Despite many technological breakthroughs, even the best breast cancer treatments available today are not 100% effective. Chemotherapy has improved, but many drugs still do not reach the tumor site at effective doses and are often associated with high systemic toxicity and poor pharmacokinetics. Moreover, for many malignancies, diagnosis is obtainable only in metastatic stages of development, reducing the overall effectiveness of treatment. The choice of available treatments depends on tumor characteristics such as biomarkers, tumor size, metastatic disease, ligands, and antigen or endocrine receptor expression. Combined with surgical resection, chemotherapy and radiation remain the first line of treatment for patients with cancer. Even with these treatments, however, cancer continues to have high fatality rates and current therapeutic modalities have yet to significantly improve the often dismal prognosis of this disease. Nanotechnology is a highly focused approach, which may provide more effective and less toxic treatment when compared to chemotherapy. This area of research has emerged as cancer treatment in the form of new drugs and has reached promising results in preclinical and clinical trials proving its value as a potential tumor therapy.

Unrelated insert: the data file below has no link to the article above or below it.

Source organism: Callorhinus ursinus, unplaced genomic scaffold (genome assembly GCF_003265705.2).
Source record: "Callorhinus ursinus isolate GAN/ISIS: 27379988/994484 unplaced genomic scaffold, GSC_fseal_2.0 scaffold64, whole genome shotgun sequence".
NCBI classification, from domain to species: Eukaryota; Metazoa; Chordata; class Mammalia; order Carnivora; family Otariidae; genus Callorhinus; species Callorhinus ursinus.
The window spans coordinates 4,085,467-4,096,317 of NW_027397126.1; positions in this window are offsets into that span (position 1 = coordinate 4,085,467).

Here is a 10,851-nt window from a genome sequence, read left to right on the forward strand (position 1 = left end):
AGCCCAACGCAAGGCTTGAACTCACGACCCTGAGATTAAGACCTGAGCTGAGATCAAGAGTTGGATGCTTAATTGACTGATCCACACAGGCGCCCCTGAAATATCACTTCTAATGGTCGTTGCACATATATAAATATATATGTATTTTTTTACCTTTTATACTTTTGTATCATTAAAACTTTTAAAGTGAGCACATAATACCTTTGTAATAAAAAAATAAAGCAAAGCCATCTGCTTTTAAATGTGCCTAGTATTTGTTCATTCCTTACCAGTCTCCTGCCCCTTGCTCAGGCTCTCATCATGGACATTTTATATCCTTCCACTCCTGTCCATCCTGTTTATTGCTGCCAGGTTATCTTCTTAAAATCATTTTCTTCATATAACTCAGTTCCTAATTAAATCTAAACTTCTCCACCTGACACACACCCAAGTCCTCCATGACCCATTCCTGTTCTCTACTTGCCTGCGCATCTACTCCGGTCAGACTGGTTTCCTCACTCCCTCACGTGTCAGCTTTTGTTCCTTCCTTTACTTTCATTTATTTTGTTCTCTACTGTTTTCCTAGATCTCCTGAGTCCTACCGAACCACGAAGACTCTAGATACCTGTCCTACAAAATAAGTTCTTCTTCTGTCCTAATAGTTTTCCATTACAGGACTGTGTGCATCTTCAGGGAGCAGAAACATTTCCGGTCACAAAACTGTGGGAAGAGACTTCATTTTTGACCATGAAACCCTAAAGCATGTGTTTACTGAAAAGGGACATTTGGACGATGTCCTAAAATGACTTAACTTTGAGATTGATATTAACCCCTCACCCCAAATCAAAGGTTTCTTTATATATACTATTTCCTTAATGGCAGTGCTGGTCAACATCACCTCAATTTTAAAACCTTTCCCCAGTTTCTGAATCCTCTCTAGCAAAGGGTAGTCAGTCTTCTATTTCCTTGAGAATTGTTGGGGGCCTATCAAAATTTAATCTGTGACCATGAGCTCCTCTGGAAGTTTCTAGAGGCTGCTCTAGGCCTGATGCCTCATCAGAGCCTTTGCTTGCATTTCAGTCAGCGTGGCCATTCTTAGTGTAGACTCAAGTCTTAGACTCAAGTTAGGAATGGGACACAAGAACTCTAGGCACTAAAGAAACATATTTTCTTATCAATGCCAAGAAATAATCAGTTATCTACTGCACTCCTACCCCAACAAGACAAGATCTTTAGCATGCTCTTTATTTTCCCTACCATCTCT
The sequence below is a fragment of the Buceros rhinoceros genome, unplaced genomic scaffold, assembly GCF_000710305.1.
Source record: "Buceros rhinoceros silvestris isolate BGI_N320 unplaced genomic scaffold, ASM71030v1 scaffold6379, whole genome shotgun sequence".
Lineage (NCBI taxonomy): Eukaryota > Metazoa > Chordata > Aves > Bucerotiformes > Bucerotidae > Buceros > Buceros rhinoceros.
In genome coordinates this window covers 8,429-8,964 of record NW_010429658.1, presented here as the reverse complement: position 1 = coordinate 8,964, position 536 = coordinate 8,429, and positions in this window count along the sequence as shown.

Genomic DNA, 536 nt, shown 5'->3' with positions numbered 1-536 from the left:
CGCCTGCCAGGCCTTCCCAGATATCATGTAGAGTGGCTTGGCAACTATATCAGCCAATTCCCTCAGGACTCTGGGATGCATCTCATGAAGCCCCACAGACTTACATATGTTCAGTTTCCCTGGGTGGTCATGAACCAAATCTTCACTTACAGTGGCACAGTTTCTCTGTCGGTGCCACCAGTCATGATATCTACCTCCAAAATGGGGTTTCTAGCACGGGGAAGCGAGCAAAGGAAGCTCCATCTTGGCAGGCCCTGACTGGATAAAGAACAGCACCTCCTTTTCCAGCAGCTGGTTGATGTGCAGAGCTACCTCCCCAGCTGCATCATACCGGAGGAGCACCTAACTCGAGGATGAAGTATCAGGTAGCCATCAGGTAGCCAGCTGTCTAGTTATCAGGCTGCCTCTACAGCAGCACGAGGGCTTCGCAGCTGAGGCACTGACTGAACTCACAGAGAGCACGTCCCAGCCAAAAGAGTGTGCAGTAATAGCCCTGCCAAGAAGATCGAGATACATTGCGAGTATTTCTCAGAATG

Part of the book: Breast Cancer